Throw the Rascals Out Part ! &2 Thomas Sowell

via Throw the Rascals Out? – Thomas Sowell –

Polls indicate that the public is so disgusted with Washington politicians of both parties that a surprisingly large proportion of the people would like to get rid of the whole lot of them.

It is certainly understandable that the voters would like to "throw the rascals out." But there is no point in throwing the rascals out, if we are just going to get a new set of rascals to replace them.

In other words, we need to think about what there is about current political practices that repeatedly bring to power such a counterproductive set of people. Those we call "public servants" have in fact become public masters. And they act like it.

They squander ever more vast amounts of our tax money, and still leave trillions of dollars of national debt to be paid by our children and grandchildren. They intrude into our private lives with ever more restrictions, red tape and electronic surveillance. And they turn different groups of Americans against each other with class warfare rhetoric and policies.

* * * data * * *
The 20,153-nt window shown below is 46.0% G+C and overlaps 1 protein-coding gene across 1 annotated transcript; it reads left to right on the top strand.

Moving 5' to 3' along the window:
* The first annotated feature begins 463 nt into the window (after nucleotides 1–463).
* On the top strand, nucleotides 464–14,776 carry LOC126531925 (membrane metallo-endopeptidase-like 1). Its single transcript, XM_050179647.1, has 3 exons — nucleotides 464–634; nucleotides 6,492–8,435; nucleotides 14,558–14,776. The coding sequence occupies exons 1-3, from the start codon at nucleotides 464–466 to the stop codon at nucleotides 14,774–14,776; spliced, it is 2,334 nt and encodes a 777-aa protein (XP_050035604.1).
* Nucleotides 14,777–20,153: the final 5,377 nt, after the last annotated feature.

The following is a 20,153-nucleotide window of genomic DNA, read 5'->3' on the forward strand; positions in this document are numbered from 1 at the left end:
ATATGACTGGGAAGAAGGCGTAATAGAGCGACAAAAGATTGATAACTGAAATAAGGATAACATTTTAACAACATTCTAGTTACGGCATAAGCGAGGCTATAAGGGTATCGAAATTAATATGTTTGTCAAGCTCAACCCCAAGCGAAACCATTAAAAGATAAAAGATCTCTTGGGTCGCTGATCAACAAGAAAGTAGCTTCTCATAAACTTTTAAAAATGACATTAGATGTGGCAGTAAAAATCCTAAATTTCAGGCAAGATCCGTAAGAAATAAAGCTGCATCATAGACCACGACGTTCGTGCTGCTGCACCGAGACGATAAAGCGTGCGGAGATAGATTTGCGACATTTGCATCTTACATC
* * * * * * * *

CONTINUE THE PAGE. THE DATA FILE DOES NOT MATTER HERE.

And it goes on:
None of this is inevitable. In fact, this pattern is largely the culmination of political trends set in motion during the 1930s, and reaching a climax today. During the 1920s, the national debt was reduced and the role of government scaled back. Unemployment went as low as 1.8 percent.

President Calvin Coolidge, with every prospect of being reelected in 1928, declared simply: "I do not choose to run." Later, in his memoirs, he explained how dangerous it is to have anyone remain too long in the White House, surrounded by flattery and insulated from reality. What a contrast that attitude is with the attitude of the current occupant of the White House!

The contrast extends beyond these two presidents. What we have today that we did not have in the early history of this country is a permanent political class in Washington — a Congress and an ever growing federal bureaucracy composed of people who have become a permanent ruling class.

The United States was not founded by career politicians but by people who took time out from their regular professions to serve during a crucial time in the creation of a new nation, and a new kind of nation in a world ruled by kings and emperors.